Literary agent Erzsi Deàk (pronounced AIR-zhee Day-ahk) of the international agency Hen & Ink Literary is kindly answering my questions today and next month in a two-part interview.
Thanks for "stopping by," Erzsi. Let's start macro: What trends are you seeing in middle-grade and YA novels?
In both realms, contemporary--or realistic, is still in high demand. That said, in MG, adventure – high-stakes, fantastic, or realistic – are also in high demand. Mostly, tightly-written stories that touch the heart and tickle the funny bone are what everyone's looking for. I've seen a number of dragon books published for this age group, so if you have a dragon book, you might want to think about a magical aardvark or some other original creature. Editors are looking for literary middle-grade with rich layers (THE FAMILY FLETCHER, THE PENDERWICKS, THREE TIMES LUCKY, A SNICKER OF MAGIC, THE MARK OF THE DRAGONFLY). And there's always room for hysterically funny middle-grade for girls and boys á la Andrew Clements, Louise Rennison, and Louis Sachar, illustrated and not--and hooky chapter books. Whatever the plot and the genre, give us characters we want to hang with and root for, and VOICE to die for!
In YA: Contemporary romance with subplots that challenge the reader to question choices made, etc. are hot (example: THE TENDERNESS OF THIEVES, MY BEST EVERYTHING). “Everyone” is looking for the next Sarah Dessen, Jay Asher,or Jenny Han. There's been a lot of near-future and sci-fi recently and some are terrific and fun (ILLUMINAE is coming) and almost interactive. I have had a request for highly-designed and/or illustrated YA projects and high-fantasy YA. For the record, genre is often less important than the story and characters.
“A terrific character (flawed is good) + emotional complexity + original and emotionally-compelling plot lines + a romantic element no matter the genre = pretty good chance you’ve got a great story!”
And finally, evocative and novel world-building (a magical story outside of medieval Europe interests at least one editor).
I’ve also heard about requests for badass video-game-nerd-girl/boy protagonists, again, with great heart, humor, and world building. Got one of those handy? :)
Uh, no, sadly I don’t.
Okay, more micro: What genres do you personally love to represent?
From picture books through New Adult, I love funny and heartfelt stories with characters and voice I can’t forget. I’m not your go-to high-fantasy agent, but I do like magic and near-future stories, as well as contemporary. While I majored in history, I’m not a huge historical fiction fan. BUT, if the voice is amazing, I’m listening…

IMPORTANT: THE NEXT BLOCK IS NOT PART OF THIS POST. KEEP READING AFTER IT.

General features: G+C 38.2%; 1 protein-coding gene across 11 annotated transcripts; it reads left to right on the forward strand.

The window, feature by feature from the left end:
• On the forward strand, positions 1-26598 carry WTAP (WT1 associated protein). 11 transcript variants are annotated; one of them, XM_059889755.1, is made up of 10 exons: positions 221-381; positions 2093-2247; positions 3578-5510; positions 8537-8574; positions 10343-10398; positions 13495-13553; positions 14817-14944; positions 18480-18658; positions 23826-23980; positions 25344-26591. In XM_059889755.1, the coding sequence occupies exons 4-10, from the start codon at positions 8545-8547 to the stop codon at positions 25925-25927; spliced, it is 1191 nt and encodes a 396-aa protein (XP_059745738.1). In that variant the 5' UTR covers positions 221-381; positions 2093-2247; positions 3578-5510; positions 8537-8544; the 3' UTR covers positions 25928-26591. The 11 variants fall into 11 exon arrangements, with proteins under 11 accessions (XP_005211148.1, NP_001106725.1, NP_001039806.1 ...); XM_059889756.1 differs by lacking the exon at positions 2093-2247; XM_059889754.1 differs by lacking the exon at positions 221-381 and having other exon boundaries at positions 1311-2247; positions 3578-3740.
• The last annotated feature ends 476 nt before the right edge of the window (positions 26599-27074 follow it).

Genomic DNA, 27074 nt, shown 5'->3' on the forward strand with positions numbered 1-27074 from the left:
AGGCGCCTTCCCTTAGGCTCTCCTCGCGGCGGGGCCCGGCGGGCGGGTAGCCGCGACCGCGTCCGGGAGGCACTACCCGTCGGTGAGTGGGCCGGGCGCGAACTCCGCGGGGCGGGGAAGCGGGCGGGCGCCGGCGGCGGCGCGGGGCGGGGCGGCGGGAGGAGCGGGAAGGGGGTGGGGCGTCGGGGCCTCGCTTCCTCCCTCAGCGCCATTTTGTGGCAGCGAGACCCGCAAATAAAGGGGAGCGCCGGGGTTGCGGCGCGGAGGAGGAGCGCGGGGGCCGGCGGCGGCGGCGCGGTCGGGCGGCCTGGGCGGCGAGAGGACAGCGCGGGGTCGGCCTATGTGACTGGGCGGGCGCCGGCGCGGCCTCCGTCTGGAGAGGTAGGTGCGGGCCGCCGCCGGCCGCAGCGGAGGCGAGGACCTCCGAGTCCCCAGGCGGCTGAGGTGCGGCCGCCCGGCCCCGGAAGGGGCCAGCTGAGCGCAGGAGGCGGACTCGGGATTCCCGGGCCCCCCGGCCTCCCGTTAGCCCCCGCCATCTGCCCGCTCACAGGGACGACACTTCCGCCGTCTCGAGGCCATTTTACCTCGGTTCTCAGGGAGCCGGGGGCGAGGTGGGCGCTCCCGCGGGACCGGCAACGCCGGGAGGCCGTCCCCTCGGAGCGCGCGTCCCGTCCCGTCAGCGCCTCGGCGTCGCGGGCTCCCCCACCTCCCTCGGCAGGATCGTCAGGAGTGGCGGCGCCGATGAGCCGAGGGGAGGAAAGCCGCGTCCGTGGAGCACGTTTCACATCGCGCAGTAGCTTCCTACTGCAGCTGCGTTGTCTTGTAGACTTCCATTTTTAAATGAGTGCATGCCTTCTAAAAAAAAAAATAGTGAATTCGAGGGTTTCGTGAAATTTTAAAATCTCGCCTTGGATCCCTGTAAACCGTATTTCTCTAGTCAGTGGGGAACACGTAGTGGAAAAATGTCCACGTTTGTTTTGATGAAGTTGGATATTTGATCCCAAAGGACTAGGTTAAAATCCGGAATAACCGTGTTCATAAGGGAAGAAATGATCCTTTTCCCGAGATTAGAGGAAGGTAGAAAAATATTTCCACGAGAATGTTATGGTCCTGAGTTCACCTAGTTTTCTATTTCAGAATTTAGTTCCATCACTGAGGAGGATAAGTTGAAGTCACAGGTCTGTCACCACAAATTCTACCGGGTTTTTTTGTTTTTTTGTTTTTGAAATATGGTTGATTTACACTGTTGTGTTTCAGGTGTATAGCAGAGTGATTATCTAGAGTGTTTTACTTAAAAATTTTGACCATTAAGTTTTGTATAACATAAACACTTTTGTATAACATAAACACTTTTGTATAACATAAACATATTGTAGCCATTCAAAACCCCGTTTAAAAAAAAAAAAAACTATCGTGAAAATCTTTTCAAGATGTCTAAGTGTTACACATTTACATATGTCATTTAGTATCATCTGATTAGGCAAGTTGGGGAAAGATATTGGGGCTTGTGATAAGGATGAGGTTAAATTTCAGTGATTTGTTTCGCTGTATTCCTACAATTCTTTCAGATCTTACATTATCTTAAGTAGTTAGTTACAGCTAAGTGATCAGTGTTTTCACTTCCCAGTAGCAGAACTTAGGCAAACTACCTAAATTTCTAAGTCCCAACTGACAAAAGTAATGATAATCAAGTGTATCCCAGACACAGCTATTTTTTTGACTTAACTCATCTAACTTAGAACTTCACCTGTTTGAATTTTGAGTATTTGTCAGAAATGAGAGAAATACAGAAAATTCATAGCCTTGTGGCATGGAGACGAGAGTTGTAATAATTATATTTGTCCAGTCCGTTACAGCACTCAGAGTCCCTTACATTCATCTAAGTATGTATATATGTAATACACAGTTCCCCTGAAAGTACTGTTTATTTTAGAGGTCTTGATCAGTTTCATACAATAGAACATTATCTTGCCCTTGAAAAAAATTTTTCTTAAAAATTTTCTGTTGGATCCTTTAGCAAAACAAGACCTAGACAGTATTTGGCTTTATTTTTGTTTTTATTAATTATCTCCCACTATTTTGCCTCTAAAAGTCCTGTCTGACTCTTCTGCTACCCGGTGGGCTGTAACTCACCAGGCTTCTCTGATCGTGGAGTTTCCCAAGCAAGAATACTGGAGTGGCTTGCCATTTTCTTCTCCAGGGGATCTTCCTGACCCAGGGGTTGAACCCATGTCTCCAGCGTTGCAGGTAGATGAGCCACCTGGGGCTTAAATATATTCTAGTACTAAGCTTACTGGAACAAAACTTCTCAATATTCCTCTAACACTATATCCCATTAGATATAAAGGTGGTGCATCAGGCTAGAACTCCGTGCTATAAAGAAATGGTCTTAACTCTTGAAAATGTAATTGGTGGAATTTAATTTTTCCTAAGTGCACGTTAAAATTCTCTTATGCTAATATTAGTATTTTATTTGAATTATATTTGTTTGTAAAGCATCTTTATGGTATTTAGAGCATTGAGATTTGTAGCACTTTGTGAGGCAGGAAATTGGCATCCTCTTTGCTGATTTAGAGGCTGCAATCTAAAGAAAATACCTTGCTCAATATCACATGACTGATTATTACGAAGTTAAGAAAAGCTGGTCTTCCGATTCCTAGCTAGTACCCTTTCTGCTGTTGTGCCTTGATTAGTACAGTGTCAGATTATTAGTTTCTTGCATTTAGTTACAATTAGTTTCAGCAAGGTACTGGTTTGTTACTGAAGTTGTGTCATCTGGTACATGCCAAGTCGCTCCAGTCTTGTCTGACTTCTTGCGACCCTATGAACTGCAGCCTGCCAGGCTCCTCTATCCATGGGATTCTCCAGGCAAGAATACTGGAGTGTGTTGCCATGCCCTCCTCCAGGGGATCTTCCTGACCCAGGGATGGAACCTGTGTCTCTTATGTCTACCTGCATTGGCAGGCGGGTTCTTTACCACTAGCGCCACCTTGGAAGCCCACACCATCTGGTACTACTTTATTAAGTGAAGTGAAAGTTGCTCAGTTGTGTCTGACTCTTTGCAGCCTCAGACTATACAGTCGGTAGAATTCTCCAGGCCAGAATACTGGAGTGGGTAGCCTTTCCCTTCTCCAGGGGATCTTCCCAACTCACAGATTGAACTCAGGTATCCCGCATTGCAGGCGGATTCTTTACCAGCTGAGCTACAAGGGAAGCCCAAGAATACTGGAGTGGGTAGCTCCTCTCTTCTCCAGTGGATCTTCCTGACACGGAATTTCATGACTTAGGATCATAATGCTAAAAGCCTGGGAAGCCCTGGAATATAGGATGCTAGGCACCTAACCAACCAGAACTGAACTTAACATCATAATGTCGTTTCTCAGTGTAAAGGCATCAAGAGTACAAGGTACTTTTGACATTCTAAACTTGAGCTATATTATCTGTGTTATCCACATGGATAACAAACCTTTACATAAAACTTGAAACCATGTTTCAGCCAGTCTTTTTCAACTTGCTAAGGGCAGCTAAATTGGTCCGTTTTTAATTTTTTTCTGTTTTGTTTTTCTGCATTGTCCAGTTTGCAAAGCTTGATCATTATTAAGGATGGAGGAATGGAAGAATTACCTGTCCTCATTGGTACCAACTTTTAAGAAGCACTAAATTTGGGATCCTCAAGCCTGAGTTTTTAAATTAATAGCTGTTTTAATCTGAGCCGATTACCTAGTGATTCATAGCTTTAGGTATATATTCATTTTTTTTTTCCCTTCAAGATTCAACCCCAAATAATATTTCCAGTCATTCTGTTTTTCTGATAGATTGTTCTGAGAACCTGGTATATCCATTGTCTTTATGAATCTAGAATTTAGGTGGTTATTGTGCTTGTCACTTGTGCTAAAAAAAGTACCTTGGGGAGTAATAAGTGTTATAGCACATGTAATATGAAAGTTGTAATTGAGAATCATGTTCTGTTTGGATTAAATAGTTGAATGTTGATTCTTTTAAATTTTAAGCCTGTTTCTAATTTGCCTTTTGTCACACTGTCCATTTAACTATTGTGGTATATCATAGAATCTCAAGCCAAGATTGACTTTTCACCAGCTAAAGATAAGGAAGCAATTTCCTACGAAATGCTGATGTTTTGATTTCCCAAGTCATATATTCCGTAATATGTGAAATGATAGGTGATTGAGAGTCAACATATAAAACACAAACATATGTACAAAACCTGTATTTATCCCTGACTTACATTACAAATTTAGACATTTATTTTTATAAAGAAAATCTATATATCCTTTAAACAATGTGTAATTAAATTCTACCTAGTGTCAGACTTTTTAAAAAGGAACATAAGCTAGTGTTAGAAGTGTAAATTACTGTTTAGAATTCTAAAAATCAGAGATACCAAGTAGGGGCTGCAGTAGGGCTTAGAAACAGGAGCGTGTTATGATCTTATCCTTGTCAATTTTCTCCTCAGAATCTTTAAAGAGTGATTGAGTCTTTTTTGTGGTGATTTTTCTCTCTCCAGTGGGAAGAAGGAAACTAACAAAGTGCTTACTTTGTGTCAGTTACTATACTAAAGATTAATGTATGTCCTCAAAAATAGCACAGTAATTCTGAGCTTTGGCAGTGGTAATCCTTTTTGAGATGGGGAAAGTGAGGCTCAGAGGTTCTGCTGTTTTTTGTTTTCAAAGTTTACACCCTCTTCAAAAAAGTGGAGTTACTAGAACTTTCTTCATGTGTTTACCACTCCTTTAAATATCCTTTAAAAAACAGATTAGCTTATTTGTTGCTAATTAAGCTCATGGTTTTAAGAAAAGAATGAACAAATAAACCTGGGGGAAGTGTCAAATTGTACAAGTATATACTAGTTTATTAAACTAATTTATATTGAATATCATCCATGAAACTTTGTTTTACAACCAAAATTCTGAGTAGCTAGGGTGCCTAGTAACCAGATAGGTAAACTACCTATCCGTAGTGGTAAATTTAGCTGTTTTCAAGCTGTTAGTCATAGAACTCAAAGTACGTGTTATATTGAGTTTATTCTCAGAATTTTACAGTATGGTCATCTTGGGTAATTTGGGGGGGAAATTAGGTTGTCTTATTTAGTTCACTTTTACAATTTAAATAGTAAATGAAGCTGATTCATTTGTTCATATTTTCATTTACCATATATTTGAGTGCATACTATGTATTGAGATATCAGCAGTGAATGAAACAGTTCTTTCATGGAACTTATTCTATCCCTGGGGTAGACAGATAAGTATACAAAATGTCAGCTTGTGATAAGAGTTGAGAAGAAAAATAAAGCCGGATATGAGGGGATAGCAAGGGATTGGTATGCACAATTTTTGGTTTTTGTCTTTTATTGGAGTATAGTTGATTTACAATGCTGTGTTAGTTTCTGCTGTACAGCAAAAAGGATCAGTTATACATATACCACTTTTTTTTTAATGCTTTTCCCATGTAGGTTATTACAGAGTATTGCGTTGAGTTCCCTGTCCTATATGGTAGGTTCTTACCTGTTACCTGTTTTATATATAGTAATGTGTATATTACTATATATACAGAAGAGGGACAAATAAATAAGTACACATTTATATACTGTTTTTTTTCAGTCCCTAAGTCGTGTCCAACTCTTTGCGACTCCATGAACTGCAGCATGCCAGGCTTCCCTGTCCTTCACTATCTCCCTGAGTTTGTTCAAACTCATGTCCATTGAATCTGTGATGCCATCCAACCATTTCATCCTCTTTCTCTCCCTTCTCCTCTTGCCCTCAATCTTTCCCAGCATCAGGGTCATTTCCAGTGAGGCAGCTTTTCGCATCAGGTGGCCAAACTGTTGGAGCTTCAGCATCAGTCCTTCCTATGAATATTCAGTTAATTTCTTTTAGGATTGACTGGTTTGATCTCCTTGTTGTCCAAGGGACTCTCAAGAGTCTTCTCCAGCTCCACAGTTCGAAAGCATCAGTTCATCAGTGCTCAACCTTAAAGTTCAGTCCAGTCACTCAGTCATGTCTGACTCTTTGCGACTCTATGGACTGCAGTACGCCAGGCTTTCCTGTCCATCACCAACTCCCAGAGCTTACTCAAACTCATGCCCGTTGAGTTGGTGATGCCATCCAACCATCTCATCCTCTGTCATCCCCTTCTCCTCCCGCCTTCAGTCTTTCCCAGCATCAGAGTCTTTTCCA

What does VOICE mean to you?
It's the flavor of the characters, the writing. It's ownership of the work, whether the words or the pictures. It's making a connection. It's what we hunger for.
What should, (ahem), a newly-published author be thinking regarding his/her long-range career?
I think the saying, you are only as good as your next one is something to keep in mind. The main thing is to keep writing and let the agent (and if you have a manager) and publisher figure out how to position you. This will become clearer with books 2 and 3 and probably 9 and 10. That said, today, a writer needs to be out there promoting and hitting all the relevant media. The first 8 weeks after publication are the most important, so figure on being out in the world pushing your book through traditional and non-traditional means.
What advice would you give writers searching for an agent?
Do your homework – see who they represent, what they sell, what they want to see. And what they don’t want to see.
Are you an editorial agent?
Yes. To a degree. I need to see work as finished as possible, not just with potential. I'm sorry to say that I just don't have the time anymore to completely reinvent the wheel with a creator, but I'm very hands-on. I also try to be kind, but don't mince words. You don't necessarily need the skin of an armadillo, but you do need to be able to step back from your work and see if anything I say resonates with you. If it doesn't resonate, I won't "cut you out of the will" if you can convince me otherwise about whatever I'm debating with your work.
Do you work with editorial consultants/coaches?
I don't personally, but I do steer my clients that might benefit from working with an outside editor to consultants and coaches, and know some excellent ones.
Thank you, Erzsi!Next time (June 24) we’ll cover the nitty gritty: submission policy, cover letters, the ideal client, turn around time, submissions to editors, recent sales, and her fondness for illustrators.